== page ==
The final stop of tram line 51 at floor -1 in Albert station could be commissioned by the end of the summer. From then on, the tram will be able to continue its route beyond Level 100 and connect to lines 3 and 4. The STIB is also planning to increase the frequency of several bus and tram lines in the evening, during off-peak hours and in the early morning. This includes tram lines 7 and 25, as well as the bus lines that run to the city centre.

Accessibility

AccessiBus, an information system for passengers with reduced mobility installed 10 years ago on all bus lines, will be extended to the tram. With ‘AccessiTram’, travellers with reduced mobility get clear information about the accessibility level of STIB tram stops: independently accessible, with assistance, or not accessible. Line 7 will be the first to be equipped with this new information system and will soon be followed by lines 3 and 4. These lines all operate with T4000-type trams, which were recently equipped with portable access ramps. The T3000 trams will also be equipped with these in the near future.

STIB is also making its above-ground stops accessible by installing rubber edges to fill the space between the vehicles and the platform, and larger adjustments to stops are being made where necessary. Brussels Mobility is further equipping the metro and pre-metro with lifts. In 2023, Madou station (in spring) and Jacques Brel station (at the end of the year) will be equipped, bringing the number of stations with lifts to 55 out of 69. A more thorough renovation is taking place at Park and Central stations, also to improve accessibility, among other things.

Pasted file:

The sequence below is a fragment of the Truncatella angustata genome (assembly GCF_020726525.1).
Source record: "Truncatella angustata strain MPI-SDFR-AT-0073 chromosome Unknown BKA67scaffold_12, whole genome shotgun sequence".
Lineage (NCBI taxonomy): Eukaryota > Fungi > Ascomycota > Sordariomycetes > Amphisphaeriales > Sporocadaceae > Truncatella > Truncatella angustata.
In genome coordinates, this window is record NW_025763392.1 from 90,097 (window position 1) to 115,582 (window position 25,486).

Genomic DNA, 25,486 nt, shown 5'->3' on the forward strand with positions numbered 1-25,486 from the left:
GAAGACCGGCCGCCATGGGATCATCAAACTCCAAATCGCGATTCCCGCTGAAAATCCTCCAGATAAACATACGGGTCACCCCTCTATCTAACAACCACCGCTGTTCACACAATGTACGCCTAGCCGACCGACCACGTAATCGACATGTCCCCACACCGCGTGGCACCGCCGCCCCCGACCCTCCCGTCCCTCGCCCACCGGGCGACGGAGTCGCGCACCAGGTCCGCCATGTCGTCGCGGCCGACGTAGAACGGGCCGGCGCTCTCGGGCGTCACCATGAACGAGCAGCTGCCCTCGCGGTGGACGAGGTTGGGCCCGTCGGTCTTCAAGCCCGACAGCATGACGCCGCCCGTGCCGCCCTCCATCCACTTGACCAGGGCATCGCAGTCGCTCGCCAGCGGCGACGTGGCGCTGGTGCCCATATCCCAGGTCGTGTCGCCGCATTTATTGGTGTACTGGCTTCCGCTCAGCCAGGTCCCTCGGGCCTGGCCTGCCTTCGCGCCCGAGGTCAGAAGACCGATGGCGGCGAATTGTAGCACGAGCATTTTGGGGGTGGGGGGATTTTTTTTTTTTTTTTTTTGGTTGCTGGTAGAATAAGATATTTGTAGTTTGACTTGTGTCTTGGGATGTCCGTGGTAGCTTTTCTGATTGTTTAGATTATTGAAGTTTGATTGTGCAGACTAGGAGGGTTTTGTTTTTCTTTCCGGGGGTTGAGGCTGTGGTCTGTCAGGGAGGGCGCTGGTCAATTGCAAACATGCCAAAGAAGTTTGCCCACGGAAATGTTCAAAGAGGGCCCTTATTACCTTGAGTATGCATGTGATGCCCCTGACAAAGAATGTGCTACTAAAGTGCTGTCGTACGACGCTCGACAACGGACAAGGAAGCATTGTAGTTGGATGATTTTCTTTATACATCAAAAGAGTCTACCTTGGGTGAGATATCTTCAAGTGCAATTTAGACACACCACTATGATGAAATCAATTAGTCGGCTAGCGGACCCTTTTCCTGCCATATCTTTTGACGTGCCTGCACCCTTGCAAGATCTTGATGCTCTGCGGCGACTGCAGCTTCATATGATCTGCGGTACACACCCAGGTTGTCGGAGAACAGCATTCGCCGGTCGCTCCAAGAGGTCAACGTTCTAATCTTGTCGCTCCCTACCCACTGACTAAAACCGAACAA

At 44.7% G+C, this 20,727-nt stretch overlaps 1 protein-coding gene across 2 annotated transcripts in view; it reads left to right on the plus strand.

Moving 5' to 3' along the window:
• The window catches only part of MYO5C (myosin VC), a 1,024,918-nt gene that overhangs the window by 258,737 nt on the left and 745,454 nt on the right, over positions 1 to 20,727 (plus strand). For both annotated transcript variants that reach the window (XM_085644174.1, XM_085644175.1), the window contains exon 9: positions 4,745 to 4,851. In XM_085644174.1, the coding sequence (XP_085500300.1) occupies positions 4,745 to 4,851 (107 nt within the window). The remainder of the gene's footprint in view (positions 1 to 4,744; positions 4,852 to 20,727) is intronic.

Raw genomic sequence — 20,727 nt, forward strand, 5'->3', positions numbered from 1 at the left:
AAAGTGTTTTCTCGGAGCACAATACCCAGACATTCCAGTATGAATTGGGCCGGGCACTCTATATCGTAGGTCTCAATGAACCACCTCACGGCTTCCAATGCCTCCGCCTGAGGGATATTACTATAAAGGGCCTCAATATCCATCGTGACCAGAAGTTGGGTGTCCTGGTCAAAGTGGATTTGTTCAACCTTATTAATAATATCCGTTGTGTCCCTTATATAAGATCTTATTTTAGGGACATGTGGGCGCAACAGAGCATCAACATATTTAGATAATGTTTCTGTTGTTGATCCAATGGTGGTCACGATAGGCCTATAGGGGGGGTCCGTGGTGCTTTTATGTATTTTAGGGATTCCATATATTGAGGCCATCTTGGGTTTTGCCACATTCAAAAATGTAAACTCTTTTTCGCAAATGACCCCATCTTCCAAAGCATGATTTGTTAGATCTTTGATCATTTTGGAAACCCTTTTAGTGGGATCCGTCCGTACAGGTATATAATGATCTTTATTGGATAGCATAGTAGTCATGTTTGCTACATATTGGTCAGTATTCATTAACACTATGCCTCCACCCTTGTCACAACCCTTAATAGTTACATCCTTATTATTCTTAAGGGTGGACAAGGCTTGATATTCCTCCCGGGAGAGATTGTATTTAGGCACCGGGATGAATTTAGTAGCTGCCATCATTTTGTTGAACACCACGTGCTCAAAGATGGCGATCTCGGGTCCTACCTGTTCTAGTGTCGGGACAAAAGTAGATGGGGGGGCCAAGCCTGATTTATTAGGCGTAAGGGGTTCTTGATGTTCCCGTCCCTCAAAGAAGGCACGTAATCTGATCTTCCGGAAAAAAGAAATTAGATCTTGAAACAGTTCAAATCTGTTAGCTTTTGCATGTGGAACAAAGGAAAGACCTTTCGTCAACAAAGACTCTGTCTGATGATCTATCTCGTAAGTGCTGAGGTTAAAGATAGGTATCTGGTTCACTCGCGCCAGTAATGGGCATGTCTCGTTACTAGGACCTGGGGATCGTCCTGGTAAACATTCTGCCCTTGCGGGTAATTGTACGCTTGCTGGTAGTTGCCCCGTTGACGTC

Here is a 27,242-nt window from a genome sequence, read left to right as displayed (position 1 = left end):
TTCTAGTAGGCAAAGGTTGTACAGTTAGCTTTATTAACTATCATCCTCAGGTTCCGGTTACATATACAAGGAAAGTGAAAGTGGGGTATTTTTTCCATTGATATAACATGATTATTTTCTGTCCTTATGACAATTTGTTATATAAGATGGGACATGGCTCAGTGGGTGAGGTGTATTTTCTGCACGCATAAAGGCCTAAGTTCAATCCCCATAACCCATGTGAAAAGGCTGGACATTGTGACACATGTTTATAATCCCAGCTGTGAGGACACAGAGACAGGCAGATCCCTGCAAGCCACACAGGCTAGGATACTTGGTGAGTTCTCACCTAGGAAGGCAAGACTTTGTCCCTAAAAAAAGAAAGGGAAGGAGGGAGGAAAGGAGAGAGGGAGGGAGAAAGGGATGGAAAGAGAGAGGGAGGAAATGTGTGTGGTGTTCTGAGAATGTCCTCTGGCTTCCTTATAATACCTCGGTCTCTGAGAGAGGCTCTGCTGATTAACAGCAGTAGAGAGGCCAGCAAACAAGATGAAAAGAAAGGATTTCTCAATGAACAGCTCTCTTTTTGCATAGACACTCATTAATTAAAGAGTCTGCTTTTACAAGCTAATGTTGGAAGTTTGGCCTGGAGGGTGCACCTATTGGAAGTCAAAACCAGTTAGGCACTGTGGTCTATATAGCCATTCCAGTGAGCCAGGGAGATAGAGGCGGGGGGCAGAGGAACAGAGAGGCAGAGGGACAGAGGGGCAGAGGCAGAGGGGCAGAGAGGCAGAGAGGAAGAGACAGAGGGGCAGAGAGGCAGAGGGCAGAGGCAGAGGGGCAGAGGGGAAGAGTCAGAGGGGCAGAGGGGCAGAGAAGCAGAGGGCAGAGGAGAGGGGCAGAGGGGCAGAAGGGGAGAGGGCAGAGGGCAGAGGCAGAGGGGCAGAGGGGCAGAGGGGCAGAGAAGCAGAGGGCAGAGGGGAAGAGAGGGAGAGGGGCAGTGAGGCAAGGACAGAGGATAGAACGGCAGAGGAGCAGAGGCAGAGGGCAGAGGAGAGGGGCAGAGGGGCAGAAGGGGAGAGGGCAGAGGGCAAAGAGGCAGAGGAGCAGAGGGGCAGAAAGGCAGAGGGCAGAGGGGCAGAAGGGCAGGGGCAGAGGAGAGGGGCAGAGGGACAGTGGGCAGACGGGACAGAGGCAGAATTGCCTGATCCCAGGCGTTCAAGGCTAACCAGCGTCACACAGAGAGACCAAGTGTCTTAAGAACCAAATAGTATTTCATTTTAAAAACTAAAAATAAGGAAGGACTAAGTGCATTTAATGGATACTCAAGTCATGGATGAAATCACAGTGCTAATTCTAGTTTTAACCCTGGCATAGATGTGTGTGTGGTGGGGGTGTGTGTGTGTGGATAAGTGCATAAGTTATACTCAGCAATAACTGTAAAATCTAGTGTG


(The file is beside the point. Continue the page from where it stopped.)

On the up

In 2022, STIB recorded 337.7 million journeys, 23 per cent more than in 2021 and 79 per cent of the number of journeys in 2019, which the STIB chose as its pre-Covid reference year.

The number of passengers on the STIB network increased steadily over the course of 2022. By the end of the summer, tram, bus and metro ridership had reached 84 per cent of the 2019 level. The return to normal has been particularly noticeable in off-peak hours and at weekends, where, since May, ridership has regularly exceeded 2019 levels, particularly on Sundays, early in the morning and in the evening, after 22.00 hours.

Finally, a new ticket will be introduced on 1 February: the 75-trip ticket. Valid on the STIB network only, for 90 days from the first validation, this ticket offers more flexibility to people who work from home and make 2 to 3 return trips per week on the Brussels public transport network. Additionally, from July 2023 onwards, those over 65 years of age in Brussels will benefit from an annual subscription at 12 euros, as will students and young people in Brussels. With this measure, the Region intends to continue its efforts to make public transport even more attractive and accessible to as many people as possible.

For more information about the Belgian rail market, check out our sister publications RailTech.be and RailTech.be/fr. Interested in exploring opportunities in Belgium? Join us in June at the RailTech Belgium conference and exhibition.

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Author: Emma Dailey